Friday, 10 April 2015


I can barely express in words how much I love Herman Melville’s Moby Dick. This is a book I read first back when I was a teenager, shortly after watching the movie (the one with Gregory Peck as Ahab). And that was after watching Jaws, which I didn’t, actually, like very much. After all, the shark in Jaws wasn’t exactly walking up on to the beach to eat people, was it? Why did they have to go into the water if they didn’t want to be eaten?

I’d better explain that though I watched both Moby Dick and Jaws in the movie theatres (in the same movie theatre, actually) that shouldn’t be taken as an indication of my age. That would have been quite a time-travelling feat, in any case, since Moby Dick was released in 1956 and Jaws in 1975. Until the mid-to-late 1980s, foreign movies usually arrived on Indian shores years to decades after they were released in their countries of origin. That is why I could watch both these flicks in the early 80s on the big screen. Not that there was any other option, TV in India being something which mostly came into existence in 1982, let alone such unimaginable luxuries as VCRs.

As I said, though, Jaws – though it was amazingly popular then, running in the theatre in town for something like seven or eight weeks if I remember – wasn’t a film I liked. I still don’t. Oh, the jump scares were nice – especially the scene where the shark surfaces in the wake of the Orca and Brody decides they need a bigger boat. You know the scene I’m talking about. But I was rooting for the shark.

Those of you who have been reading me for a while will be overwhelmed with lack of surprise that I was rooting for the shark.

One of the reasons that I rarely to never watch creature features is that I’m always hoping (usually against hope) for all the human characters to be eaten or crushed or otherwise finished off in as grisly a manner as possible. Especially the kids. There are few things in the movies quite as irritating as kids in creature features. Remember the two in Jaws who decided to snorkel along the beach with a fake shark fin?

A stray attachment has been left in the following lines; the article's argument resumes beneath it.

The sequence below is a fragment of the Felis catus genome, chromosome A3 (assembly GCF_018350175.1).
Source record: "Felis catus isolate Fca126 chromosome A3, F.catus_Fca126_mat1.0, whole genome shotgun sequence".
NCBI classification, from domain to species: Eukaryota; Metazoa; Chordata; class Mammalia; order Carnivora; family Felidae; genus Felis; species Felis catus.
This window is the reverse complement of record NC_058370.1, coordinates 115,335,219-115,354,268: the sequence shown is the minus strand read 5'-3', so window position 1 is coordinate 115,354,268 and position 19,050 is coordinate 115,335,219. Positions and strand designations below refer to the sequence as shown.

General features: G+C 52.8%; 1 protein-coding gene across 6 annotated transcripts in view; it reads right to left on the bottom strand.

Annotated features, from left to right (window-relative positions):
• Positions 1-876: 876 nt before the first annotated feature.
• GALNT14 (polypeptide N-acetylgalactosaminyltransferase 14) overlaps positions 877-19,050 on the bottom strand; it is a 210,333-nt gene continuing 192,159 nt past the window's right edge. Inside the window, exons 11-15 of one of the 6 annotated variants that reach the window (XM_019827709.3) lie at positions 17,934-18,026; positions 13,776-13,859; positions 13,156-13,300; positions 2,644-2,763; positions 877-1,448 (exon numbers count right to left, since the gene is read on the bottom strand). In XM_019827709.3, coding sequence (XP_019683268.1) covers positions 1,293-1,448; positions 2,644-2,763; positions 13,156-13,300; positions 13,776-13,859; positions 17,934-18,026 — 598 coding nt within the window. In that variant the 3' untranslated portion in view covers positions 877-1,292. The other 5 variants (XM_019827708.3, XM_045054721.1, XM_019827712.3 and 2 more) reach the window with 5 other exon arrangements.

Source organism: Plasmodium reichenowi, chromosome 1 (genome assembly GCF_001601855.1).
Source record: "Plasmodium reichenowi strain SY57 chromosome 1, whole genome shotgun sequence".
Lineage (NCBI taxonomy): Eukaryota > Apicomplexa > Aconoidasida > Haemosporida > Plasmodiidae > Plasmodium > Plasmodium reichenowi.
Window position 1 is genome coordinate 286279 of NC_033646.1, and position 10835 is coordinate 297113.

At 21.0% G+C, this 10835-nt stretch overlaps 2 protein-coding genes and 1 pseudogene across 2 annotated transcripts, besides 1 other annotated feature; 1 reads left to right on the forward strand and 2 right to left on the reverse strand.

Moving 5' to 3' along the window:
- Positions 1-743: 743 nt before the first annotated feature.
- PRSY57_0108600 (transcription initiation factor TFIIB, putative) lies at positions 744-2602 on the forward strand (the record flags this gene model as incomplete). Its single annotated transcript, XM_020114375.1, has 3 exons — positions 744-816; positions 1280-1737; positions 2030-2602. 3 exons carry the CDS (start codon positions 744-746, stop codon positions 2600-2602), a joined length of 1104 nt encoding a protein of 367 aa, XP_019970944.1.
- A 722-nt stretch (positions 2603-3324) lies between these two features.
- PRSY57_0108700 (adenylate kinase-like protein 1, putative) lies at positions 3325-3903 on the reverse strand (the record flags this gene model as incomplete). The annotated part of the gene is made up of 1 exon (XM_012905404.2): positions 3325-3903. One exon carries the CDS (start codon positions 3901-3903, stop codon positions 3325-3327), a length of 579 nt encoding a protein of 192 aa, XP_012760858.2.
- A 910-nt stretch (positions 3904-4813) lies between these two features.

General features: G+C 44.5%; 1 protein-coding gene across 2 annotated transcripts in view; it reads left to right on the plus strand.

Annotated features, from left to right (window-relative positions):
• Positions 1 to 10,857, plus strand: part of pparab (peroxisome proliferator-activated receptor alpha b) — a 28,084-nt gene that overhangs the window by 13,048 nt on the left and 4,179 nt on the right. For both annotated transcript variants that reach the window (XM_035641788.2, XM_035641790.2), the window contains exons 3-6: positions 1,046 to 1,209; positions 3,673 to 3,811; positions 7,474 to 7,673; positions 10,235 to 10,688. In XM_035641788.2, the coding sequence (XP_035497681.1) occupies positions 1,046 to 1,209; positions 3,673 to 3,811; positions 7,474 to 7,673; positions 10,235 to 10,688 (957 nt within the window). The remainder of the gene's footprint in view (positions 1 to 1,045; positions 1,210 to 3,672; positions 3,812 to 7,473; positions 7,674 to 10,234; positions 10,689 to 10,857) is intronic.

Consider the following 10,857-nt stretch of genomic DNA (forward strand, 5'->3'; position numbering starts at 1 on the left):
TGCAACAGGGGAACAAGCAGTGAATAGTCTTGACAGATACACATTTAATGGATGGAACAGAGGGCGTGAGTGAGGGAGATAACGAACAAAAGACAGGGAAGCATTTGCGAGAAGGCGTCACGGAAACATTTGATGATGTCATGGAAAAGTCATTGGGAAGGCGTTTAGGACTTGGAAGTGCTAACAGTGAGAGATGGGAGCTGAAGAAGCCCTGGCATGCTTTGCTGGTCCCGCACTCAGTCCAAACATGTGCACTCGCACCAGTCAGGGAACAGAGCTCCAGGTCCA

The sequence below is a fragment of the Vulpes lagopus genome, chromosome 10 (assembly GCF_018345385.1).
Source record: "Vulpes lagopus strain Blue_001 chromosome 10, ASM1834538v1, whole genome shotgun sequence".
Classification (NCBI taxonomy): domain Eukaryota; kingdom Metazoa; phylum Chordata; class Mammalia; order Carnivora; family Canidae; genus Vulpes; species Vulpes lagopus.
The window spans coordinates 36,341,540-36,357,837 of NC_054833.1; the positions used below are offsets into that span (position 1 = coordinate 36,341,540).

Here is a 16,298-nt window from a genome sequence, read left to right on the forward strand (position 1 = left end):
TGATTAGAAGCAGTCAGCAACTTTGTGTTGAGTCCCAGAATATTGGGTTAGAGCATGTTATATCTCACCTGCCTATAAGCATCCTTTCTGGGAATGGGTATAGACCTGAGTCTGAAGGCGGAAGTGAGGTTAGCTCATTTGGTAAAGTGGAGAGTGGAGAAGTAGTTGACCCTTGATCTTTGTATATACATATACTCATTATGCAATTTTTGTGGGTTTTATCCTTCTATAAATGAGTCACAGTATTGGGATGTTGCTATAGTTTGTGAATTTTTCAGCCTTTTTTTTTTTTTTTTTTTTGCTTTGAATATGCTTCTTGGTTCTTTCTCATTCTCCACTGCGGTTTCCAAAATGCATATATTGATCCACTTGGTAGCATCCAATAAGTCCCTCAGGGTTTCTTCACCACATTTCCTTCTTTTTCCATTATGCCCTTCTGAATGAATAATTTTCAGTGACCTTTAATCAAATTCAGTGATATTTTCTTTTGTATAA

Now when I went to watch Moby Dick, you understand, I hadn’t read the book. I didn’t know the story. I was actually expecting the whale to be killed off, like the shark was in Jaws, like any other Hollywood creature feature treated the titular animal(s). I go furious watching the Pequod’s  crew murdering the (black) sperm whales earlier in the film – yes, that’s right, furious – and I was hoping they’d at least get some kind of comeuppance before they “raised and killed” Moby Dick.

I did not expect that it was Moby who would kill them instead.

I still remember wiping my eyes furtively when the movie was over, and they were tears of joy.

To this day, a recurrent feature in my stories with animals (such a recurrent feature that it’s become pretty much predictable) is that the animal, inevitably, triumphs over the human. I’ve also written two stories which are sequels to Moby Dick – one from the viewpoint of Moby himself, years after the events of Melville’s novel, and the second set in modern days, where an immortal Ishmael still pursues an immortal Moby, to the detriment of innocents who get in the way.

But that was just the part about the hunted animal exacting full and satisfying vengeance on his pursuers. After a couple of rereading of the book, I’ve come to appreciate it on a much different level. I’m not talking about the alternate chapters forming a treatise on whaling, which I read the first time and then skipped on each subsequent rereading. I mean Captain Ahab’s insane quest after the White Whale, a quest of revenge for his missing limb...which was missing because he had gone to murder the whale in the first place.